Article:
Margaret Young in Aberdeen, North East Scotland Zone 7 -ish!

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Lars S

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Re: TROUGHS
« Reply #8 on: September 17, 2008, 09:05:10 PM »
Yes Maggi, I am sure it will be of great use.

One thing I did wonder a little about though, was the soil in the trough that was displayed in the Bulb log. Is it correct that Ian used only sharp sand ? It seems to me that it would take a lot of watering in the summer  ??? 

Lars
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Maggi Young

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Re: TROUGHS
« Reply #9 on: September 17, 2008, 09:14:04 PM »
Lars, the theory is that watering will be provided mostly by condensation  in the crevices ....I am sure Ian will explain more in coming logs.
Margaret Young in Aberdeen, North East Scotland Zone 7 -ish!

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Diane Whitehead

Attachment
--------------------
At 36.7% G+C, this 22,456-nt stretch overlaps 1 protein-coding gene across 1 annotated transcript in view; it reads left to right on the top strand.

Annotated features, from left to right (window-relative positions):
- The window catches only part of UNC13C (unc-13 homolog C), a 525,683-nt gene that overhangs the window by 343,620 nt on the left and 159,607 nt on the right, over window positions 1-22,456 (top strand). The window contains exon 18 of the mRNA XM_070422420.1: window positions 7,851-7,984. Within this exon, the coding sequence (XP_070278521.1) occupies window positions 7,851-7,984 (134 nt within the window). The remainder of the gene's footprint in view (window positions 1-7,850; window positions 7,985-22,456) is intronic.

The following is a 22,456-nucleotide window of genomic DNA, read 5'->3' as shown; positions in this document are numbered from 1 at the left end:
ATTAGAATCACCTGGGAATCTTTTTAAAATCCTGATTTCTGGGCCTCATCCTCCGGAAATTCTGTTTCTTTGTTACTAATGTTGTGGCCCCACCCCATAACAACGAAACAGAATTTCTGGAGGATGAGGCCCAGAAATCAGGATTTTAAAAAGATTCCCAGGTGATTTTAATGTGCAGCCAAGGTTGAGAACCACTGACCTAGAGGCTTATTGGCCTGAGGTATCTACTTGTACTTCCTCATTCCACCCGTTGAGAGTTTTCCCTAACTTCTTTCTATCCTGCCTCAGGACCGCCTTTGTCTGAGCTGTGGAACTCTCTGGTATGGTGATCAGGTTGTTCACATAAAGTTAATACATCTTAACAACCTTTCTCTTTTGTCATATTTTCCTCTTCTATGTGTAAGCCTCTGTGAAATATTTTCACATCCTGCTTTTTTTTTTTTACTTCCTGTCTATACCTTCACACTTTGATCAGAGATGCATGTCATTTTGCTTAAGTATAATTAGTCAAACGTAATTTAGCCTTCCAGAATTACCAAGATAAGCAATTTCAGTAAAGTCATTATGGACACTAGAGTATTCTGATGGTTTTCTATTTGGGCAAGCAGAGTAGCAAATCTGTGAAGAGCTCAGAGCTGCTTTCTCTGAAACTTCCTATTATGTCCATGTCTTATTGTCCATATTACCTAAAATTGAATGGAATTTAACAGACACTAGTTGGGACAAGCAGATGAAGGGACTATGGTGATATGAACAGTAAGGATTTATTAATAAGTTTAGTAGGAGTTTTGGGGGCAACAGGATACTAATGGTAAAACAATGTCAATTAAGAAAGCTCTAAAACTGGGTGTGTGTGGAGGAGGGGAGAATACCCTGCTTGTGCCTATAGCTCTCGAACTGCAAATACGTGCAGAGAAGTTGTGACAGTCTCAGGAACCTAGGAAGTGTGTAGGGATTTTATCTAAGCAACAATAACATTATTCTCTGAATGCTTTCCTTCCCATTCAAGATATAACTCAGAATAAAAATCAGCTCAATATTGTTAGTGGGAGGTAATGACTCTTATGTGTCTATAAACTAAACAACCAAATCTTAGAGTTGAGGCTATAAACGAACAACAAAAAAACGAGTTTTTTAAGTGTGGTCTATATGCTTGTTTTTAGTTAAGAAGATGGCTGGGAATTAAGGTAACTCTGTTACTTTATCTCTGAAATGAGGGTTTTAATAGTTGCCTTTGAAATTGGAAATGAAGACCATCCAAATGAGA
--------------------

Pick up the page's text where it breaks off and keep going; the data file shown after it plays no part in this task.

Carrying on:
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Re: TROUGHS
« Reply #10 on: September 18, 2008, 05:37:50 AM »
Those who can't find fish boxes could use styrofoam grape boxes - it is
grape season now, so they are easy to get from supermarkets.  They
already have holes in them.

Diane Whitehead        Victoria, British Columbia, Canada
cool mediterranean climate  warm dry summers, mild wet winters  70 cm rain,   sandy soil

Ian Y

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Re: TROUGHS
« Reply #11 on: September 18, 2008, 09:19:11 AM »
Thanks for all the interest in the troughs - it is a wonderful way to grow plants.

I should add that the very small and shallow troughs that are planted up were free form troughs made using some left over cement mix and being quite light they are easy to carry to workshops - they will require more frequent watering.

I will post a number of pictures taken at the workshop at the Scottish Plant Explorers Garden in Pitlochry showing me demonstarting the method, most of which are self explanatory if you have read the bulb log.

Ian Young, Aberdeen North East Scotland   - 
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Ian Y